If I had to name the one thing that made our small groups so successful, it would be the fact that we always had dinner together. Every other week, we had shared a meal with 10 teens, and we loved it. So did they. Eating together is a powerful and often underused tool to help make your small group successful.

With one small group, we managed to eat together every other week for two years without ever serving the same food twice. And we did this on a fairly low budget, we never asked the teens to pay for the meals. And by meals I mean home cooked dinners, not McDonald’s or the equivalent. I realize this may be very European of me, but there’s a difference in eating together at a fast food chain, or sharing a home cooked meal in a home. Teens love the latter, especially those that don;t get this at home.

So how did we do this? What are some tips for affordable meals for your small group? I’m glad you asked 🙂

1. Cook seasonal

If you want to cook low budget, cook in tune with the seasons. Look which fruits and vegetables are cheap and use those. In the winter, many fresh vegetables will be expensive, so either use the ones that aren’t (fresh spinach, kale, etc) or use frozen veggies.


2. Buy in bulk

Having a freezer is almost essential if you have to cook for bigger groups regularly. Buying food in bulk is often cheaper, like big packages of meat, or 10 for $10 pasta offers.

3. Use coupons

It’s a bit of a time investment to learn ow to coupon and how to use coupons most effectively, but once you get the hang of it it will save you a lot of money. Did you know for instance that you can ‘stack’ coupons? That means that you can use a manufacturer’s coupon plus a store coupon at the same time. And if you use them when an item is also on sale, you get triple discount. That’s how I managed to buy red pasta sauce for as little as 50 cents per item. And when you see a good discount, buy in bulk (see above).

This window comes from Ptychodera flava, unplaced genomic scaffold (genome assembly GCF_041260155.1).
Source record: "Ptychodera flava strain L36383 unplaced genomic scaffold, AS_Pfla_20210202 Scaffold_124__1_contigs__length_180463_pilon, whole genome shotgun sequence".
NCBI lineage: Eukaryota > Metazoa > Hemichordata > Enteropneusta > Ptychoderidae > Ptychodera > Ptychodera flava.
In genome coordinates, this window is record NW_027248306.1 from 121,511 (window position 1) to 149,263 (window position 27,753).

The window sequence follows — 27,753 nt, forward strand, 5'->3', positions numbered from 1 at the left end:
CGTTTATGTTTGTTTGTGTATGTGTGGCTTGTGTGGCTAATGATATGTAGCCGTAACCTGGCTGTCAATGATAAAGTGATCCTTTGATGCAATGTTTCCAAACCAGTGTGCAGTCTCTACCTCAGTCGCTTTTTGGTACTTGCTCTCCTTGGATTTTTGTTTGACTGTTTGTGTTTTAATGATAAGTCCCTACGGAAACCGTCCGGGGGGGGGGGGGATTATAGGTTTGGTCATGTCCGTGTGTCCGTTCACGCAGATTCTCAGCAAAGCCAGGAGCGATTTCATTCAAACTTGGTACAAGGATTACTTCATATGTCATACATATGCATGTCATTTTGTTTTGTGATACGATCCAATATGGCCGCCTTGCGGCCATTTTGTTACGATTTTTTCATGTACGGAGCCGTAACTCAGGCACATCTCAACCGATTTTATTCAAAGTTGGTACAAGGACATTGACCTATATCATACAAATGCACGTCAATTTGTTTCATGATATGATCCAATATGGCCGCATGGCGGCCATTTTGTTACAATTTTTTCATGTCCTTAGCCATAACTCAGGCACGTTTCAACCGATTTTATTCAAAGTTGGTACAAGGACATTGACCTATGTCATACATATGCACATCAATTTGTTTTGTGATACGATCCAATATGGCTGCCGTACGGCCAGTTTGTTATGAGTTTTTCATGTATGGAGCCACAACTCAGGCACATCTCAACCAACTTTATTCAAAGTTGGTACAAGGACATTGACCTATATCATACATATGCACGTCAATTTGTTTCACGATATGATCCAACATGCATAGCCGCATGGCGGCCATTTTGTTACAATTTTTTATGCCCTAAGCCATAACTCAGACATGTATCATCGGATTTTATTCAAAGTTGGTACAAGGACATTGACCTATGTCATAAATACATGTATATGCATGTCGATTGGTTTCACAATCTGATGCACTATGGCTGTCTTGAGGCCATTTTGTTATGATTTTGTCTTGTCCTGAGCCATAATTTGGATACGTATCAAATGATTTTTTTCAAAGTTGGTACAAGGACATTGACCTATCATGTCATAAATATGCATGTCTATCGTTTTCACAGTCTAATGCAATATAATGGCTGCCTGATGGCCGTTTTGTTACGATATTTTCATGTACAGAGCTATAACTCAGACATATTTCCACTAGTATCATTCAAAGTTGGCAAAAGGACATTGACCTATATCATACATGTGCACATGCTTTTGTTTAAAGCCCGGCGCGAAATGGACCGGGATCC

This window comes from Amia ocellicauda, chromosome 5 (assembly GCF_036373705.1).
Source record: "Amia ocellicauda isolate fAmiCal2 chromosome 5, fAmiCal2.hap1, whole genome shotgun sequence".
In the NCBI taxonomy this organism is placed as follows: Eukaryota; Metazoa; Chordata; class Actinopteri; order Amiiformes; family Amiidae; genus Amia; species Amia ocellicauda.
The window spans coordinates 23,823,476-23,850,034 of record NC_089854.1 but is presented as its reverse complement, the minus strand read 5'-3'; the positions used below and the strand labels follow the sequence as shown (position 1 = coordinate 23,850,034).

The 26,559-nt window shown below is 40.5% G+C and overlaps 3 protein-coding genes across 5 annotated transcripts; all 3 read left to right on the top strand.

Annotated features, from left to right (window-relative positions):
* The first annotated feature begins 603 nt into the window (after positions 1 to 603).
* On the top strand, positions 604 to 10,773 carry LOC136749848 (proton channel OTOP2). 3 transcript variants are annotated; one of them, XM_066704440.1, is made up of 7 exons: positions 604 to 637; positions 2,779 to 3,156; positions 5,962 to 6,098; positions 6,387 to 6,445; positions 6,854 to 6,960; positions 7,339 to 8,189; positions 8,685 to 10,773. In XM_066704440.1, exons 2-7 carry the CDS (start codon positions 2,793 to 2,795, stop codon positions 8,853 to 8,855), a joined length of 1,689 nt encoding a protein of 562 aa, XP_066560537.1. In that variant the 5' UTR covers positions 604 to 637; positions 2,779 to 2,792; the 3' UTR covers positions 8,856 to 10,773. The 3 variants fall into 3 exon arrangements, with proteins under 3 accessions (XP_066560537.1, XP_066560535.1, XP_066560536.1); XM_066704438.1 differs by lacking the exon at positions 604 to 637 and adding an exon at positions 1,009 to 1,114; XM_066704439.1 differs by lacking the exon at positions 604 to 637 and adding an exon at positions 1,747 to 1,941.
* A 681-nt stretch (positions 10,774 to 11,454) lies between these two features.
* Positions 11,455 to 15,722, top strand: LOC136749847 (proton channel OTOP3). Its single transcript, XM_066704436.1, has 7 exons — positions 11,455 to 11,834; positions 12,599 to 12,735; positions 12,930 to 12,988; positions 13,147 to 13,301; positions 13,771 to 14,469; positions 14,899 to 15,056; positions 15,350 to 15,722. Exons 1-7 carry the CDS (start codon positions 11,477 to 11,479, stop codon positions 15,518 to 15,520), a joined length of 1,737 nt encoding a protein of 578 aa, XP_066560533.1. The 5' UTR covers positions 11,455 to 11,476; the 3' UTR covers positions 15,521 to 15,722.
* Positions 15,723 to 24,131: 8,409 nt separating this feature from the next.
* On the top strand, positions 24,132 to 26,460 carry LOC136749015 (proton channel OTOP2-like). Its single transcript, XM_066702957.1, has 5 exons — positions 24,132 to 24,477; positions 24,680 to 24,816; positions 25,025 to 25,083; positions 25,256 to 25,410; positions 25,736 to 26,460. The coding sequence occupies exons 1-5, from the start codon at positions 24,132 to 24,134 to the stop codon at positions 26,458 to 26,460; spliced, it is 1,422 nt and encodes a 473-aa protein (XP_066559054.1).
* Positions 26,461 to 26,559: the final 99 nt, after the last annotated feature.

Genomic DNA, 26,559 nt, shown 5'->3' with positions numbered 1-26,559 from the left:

4. Use cheap meats

Meat is often the most expensive part of a meal. So use cheap meats, like ground beef, chicken, or turkey. They are very versatile in use, and can be used in practically any meal. With different sauces, veggies, or seasoning you can make them taste different in every meal! Or use a vegetarian recipe every now and then – some are so good you don’t even miss the meat!

5. Know what works

Some types of meals are easy to cook in larger quantities, some aren’t. Pasta usually works very well, as do casseroles or other types of dishes that go in the oven (like lasagna). Because exact timing is often difficult with teens, I always made dishes that could simmer a bit longer if necessary. So for instance, I’d make the pasta sauce in advance and wouldn’t put the pasta in until everyone was there. Don’t forget that cooking times go up when cooking in larger quantities, so plan accordingly. And do some googling for easy recipes. Try them out with your own family first, so you’ll know if it’s good or not.

6. Plan

Cooking for larger groups is something that requires planning. You’ll need to think ahead:

  • How many are coming?
  • Are there any people with special diets or food allergies? If so, what can I do to accommodate them?
  • What could I make for a group that size? Is this something I could reheat or freeze when I have left overs?
  • How much will they eat?
  • How long will the preparations take and how long is the actual cooking time? So what time do I need to start cooking?
  • Is what I want to cook doable in my kitchen? Are my pans big enough? How many burners do I need? Does this fit into the oven/microwave?
  • What groceries do I need? Do I have all the basics that I may need? (butter, spices, salt, pepper, herbs, etc.)
  • Where can we all sit, and what do we need for that? (plates, glasses, water, napkins)

One last thing. I know I am Dutch, and as such, I’m a bit more used to home cooking and eating healthy (I don’t mean to be offensive, but we don’t have the fast food culture America has). But I think it’s important to set a good example for your teens when you eat together. Many teens don’t learn healthy eating habits at home, so why not use this opportunity to teach them? We served vegetables in every meal, always drank water instead of soda, and often has a salad or something on the side. We’ve used many new flavors, dishes, vegetables, fruits, and recipes that our teens had never had before. Some they loved, most they ate, some they disliked. But at least we opened their world a little bit by introducing new ways to cook and eat. Just some food for thought, pun intended 🙂